The Attack
Distributor: Cohen Media Group
A well-esteemed Palestinian surgeon working in Israel is overtaken by an all-consuming need to comprehend seemingly inexplicable circumstances after learning that his wife died in a suicide bombing in “The Attack.” Fascinating in the sense that it covers the aftermath of an act of terror from the perspective of someone the bomber left behind, this streamlined adaptation of Yasmina Khadra’s bestselling novel strips the source of nearly all its profundity, focusing instead on the good doctor’s dangerous journey into the depths of the terrorist organization responsible. Prominent fall fest berths should clear the path somewhat for this tricky pic.
— Peter Debruge
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A Hijacking
Distributor:
Magnolia Pictures
Hostage thrillers are all-too-often shrill affairs, with clock-watching screenwriters wringing maximum melodrama from spiraling disorder. Not so Tobias Lindholm’s superb “A Hijacking,” which actually grows more chillingly subdued as its nightmare scenario unfolds. A fictional but sweatily plausible account of a Danish cargo ship ambushed by Somali pirates in the Indian Ocean, which alternates between tensions onboard and in the Copenhagen negotiation chamber, it’s a formidable sophomore feature from the already accomplished writer-helmer. Though not the high-octane genre piece suggested by the premise, “Hijacking” should find itself sailing far friendlier international waters after a healthy festival run.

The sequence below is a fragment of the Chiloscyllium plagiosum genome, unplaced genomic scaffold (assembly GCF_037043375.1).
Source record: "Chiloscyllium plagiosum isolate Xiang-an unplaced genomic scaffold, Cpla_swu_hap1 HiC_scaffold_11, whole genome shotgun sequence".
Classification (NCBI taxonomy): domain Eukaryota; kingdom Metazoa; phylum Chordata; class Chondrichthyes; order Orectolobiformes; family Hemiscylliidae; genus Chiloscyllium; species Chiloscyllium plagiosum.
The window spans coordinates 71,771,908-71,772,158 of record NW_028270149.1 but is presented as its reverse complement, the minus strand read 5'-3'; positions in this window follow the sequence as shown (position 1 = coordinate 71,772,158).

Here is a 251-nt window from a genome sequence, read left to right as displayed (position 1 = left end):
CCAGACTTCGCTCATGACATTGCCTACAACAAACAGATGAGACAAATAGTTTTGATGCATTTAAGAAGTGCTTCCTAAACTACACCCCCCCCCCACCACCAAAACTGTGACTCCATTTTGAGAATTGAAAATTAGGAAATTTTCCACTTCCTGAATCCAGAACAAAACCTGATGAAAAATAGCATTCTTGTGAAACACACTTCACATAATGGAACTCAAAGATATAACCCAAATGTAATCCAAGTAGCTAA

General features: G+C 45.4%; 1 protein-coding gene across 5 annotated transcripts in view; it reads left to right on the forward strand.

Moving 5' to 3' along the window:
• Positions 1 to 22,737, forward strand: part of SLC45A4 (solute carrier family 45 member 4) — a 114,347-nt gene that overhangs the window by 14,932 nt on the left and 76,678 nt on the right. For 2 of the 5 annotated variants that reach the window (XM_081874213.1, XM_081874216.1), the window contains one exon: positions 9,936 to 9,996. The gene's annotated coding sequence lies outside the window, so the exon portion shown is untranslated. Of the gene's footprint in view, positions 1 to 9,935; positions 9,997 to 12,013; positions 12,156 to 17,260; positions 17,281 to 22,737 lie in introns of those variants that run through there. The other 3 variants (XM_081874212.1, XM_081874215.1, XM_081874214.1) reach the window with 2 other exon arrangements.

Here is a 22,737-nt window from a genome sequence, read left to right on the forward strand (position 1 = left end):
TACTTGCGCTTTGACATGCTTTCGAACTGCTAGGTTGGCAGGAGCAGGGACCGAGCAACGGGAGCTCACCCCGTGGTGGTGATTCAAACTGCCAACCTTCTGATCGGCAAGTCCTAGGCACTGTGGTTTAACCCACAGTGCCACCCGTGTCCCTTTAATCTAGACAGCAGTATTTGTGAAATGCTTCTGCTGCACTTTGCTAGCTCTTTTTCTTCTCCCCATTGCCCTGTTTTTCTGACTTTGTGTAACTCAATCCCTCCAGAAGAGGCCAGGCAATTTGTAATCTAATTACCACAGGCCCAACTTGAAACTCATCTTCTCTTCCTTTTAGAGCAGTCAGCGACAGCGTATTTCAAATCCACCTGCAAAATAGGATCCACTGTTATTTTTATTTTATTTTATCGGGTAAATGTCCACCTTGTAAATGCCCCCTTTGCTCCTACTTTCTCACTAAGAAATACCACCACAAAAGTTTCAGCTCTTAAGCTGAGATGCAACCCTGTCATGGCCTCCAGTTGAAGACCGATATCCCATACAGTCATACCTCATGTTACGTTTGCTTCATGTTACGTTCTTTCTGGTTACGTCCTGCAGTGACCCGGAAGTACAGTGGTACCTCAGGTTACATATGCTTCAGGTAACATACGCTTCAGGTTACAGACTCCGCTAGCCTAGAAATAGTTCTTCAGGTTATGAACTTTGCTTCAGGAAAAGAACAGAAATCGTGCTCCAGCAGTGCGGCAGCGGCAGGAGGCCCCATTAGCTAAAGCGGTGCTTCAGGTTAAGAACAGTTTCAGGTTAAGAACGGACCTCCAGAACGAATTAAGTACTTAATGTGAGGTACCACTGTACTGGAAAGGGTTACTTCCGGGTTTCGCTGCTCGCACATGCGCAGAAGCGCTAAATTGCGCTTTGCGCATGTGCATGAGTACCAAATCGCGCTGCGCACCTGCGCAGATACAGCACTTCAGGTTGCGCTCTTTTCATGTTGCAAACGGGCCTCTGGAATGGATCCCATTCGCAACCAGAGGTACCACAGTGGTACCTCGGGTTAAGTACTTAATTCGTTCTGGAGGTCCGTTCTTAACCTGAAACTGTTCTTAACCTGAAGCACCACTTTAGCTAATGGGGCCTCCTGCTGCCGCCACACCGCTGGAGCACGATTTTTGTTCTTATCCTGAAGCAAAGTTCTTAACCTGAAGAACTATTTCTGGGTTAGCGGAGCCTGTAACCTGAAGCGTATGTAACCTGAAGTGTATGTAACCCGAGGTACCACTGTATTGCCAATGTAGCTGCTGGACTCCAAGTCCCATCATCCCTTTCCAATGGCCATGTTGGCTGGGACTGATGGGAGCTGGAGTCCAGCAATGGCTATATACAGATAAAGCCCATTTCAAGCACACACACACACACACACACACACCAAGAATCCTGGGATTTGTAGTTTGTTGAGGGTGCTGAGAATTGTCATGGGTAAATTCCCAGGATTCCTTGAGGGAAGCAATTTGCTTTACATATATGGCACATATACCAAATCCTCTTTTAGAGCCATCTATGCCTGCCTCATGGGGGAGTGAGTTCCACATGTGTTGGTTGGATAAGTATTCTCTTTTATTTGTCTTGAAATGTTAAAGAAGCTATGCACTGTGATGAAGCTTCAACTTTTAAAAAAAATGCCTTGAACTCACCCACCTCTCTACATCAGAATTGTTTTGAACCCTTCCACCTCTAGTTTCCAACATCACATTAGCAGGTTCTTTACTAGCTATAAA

— Guy Lodge
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Unfinished Song
Distributor:
The Weinstein Co.
Original title: “Song for Marion”
A sentimental tearjerker targeted at the over-50s who made “The Best Exotic Marigold Hotel” a box office hit (and already sold to some major territories, including the U.S.), “Unfinished Song” centers on an elderly curmudgeon caring for his ailing wife, who joins the community choir for her sake. This formulaic dramedy marks a change of pace for U.K. helmer-writer Paul Andrew Williams (gritty realist thriller “London to Brighton”), here working with all the subtlety of a sledgehammer. Luckily, Terence Stamp and Vanessa Redgrave, with Christopher Eccleston as their son, wring maximum emotional resonance from the frequently clunky script.